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7 Lessons in Employee Management from the Tyson Foods Contract Worker Ruling

Manufacturing CEOs may have been taken aback by the U.S. Supreme Court’s recent decision holding Tyson Foods responsible for overtime pay for thousands of its plant workers, but legal experts said business leaders can learn a few significant things from the ruling that will help protect their own companies from such a future judgment.

The court ruled 6-2 to uphold a decision that Tyson pork-processing workers in Iowa must be paid a total of $5.8 million as a class for time they spend putting on their protective material and cleaning up their equipment used in slaughtering and processing animals. If you hire contract workers, you might want to spend some time with your legal counsel and chief human resource officer to find out if there are any similarities to the Tyson case that could affect your business down the road, and look at possible proactive corrective measures that might reduce your risk.

Tyson had hoped to be protected by the principle of the court’s ruling in a 2011 sexual-discrimination case, Wal-Mart vs. Dukes, in which the Supreme Court held that all of Wal-Mart’s female workers couldn’t be considered a class for purposes of the suit.

“Wherever gear is definitively required by the work itself, it is advisable for employers to carefully consider compensating such donning and doffing time.”

But the court sided with the workers in Tyson Foods vs. Buaphakeo in ruling that the employees did represent a class and that after-the-fact evidence of the amount of time it took them for work preliminaries and post-liminaries was enough to find that the company owed them some back pay—even though Tyson didn’t keep records of the time its workers put into such activities.

“If CEOs put their ears to the ground, they can hear the galloping four horsemen of the class action bar heading toward large businesses everywhere,” opined Rich Trimber, a business attorney who also has been COO of two manufacturing companies that had to address the issue of how to track hourly employees who wore safety gear.

Here are 7 lessons that executives and legal experts believe CEOs and COOs should apply from the Tyson ruling.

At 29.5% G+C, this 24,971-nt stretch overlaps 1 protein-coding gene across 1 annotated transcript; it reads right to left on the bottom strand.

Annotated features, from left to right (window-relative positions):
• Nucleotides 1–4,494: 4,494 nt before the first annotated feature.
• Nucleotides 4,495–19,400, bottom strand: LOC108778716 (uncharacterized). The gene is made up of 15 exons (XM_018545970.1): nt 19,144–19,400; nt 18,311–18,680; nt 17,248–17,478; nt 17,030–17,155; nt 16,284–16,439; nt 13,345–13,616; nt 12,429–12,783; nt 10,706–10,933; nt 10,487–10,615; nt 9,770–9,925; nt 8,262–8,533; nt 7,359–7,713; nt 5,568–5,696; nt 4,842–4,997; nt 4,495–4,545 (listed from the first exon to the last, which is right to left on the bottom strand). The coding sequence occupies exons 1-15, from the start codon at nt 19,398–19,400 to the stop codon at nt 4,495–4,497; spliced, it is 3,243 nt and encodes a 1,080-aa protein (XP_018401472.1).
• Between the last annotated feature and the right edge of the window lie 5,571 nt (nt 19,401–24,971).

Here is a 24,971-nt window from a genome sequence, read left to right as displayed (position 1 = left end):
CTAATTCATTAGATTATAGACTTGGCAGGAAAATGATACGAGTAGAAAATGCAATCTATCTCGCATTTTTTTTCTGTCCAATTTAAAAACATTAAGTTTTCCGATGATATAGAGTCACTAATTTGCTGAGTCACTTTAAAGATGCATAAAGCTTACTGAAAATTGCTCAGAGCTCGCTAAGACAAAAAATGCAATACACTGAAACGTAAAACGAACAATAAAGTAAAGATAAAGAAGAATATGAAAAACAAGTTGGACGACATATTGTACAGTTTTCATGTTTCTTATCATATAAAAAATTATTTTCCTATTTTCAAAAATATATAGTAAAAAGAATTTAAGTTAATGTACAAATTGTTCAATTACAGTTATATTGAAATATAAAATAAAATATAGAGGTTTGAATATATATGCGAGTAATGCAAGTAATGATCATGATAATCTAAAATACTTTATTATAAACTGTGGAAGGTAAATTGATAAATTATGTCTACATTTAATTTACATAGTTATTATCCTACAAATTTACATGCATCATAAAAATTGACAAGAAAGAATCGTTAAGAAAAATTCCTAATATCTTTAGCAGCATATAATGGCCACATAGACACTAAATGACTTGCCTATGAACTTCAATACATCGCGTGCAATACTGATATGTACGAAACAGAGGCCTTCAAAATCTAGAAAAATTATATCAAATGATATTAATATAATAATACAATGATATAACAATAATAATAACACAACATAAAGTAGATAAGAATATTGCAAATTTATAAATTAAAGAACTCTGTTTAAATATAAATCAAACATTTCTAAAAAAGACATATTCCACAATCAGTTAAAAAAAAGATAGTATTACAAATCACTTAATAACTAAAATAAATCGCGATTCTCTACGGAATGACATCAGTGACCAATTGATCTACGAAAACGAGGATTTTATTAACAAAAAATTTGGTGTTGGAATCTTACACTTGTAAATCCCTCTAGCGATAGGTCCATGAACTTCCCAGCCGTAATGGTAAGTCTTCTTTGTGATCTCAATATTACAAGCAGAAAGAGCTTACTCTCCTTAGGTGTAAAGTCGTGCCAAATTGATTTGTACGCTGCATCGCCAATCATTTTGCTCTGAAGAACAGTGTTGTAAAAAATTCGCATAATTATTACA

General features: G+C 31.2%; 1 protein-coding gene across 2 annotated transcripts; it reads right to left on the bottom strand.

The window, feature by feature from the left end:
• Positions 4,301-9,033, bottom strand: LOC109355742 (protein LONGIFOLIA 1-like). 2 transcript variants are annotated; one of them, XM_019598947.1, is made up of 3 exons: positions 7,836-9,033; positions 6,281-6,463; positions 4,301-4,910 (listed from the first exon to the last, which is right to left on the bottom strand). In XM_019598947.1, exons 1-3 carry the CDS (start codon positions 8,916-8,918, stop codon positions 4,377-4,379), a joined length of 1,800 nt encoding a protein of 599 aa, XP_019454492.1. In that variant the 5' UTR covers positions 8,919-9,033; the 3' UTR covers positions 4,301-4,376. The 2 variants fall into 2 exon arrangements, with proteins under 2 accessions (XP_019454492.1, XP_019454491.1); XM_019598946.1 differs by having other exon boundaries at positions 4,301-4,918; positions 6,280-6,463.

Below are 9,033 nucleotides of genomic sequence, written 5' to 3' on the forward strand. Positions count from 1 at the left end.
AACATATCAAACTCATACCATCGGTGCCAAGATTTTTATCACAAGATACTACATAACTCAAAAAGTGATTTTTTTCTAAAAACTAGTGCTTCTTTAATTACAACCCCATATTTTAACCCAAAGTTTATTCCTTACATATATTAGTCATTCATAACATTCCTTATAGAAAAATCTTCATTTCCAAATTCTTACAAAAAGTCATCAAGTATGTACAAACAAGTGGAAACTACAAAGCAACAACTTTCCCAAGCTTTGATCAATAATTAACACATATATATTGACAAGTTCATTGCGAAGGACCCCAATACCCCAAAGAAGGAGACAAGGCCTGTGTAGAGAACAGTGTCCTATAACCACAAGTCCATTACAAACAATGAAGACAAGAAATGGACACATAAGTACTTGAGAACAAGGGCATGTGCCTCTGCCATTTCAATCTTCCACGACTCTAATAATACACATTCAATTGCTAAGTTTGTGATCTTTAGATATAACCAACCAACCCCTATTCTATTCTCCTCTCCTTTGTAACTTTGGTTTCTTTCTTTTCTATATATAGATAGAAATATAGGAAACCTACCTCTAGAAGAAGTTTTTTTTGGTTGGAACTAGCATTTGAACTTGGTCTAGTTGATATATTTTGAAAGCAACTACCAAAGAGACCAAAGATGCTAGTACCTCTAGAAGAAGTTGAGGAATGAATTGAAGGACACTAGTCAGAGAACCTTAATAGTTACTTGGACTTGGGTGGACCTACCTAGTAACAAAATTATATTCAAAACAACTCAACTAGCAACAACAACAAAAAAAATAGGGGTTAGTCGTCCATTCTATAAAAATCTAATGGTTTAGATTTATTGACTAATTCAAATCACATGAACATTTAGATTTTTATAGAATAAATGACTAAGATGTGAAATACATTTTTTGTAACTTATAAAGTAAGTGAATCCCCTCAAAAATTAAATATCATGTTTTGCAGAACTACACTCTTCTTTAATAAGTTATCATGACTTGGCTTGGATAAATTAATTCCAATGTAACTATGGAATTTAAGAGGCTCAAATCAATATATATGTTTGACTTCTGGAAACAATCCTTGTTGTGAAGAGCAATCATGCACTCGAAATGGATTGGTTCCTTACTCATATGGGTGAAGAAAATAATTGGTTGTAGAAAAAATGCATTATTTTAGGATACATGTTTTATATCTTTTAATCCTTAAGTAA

1. Throw out reassuring assumptions. Many business leaders “took false comfort” in the court’s previous rulings in Walmart and one involving a purported class action against Comcast, “as if those decisions meant that class actions based on statistical evidence were effectively dead,” said Mark Konkel, partner in the labor and employment practice at the Kelley Drye & Warren law firm.

2. Snoop out potential problems. Trimber urged manufacturing executives to “find out what is happening in your company’s operations” in relevant areas. “Get the payroll reports and hourly reports to determine if there is an inchoate liability (currently not paying overtime that should be paid) or an expense liability (employees on the clock longer than necessary to clock out) and change the organization to fix the issue.”

3. Pay up. Companies’ examination of their vulnerabilities in this area might lead them to the conclusion that they need to compensate workers for such activities before being pressed to do so. “Wherever gear is definitively required by the work itself, it is advisable for employers to carefully consider compensating such donning and doffing time,” said Stefani Schwartz, employment-law attorney at Schwartz Simon Edelstein & Cels.

4. Don’t think a lack of records will help. Just because a company failed to record activities doesn’t mean worker plaintiffs—and judges—won’t fill the vacuum. “Courts will be inclined to find a way to provide a remedy, as the court did here, even if doing so results in assumption-laden ‘rough justice’ that potentially overpays some employees and underpays others,” said Kevin McGinty, co-chair of the class action working group at the Mintz Levin law firm. “This is Monday morning quarterbacking at its finest.”

5. Redouble efforts to keep accurate records. Some attorneys believed that the Supreme Court would have acted more charitably toward Tyson’s point of view if the company had bothered to keep its own records of its workers’ activities, understanding that they obviously were job-related. “According to the majority’s opinion, the employees were forced to use representative evidence because Tyson failed to maintain records of donning and doffing activity,” noted Justin Wolosz, litigation partner at law firm Choate Hall & Stewart. “Perhaps the court would be less inclined to credit statistical or representative evidence in a case where there is no suggestion that the defendant is responsible for any evidentiary gaps.”

6. Be ready to challenge others’ evidence. At the same time, Wolosz said, “Defendants facing class-action allegations need to explore any viable challenge to this type of statistical evidence, which can smooth over differences that would otherwise require individual determinations and could make class treatment appropriate.”

7. Make sure you take a global approach. Sometimes manufacturing leaders can open themselves up to Tyson-type problems because of inconsistencies in policy application. “Review your global policies and examine how those policies are actually being implemented at the local level,” advised Christopher Trebilcock, co-leader of the employment and labor group at the Miller Canfield law firm in Detroit. “If you are going to be held to having a common policy, you should be sure it is actually the practice.”


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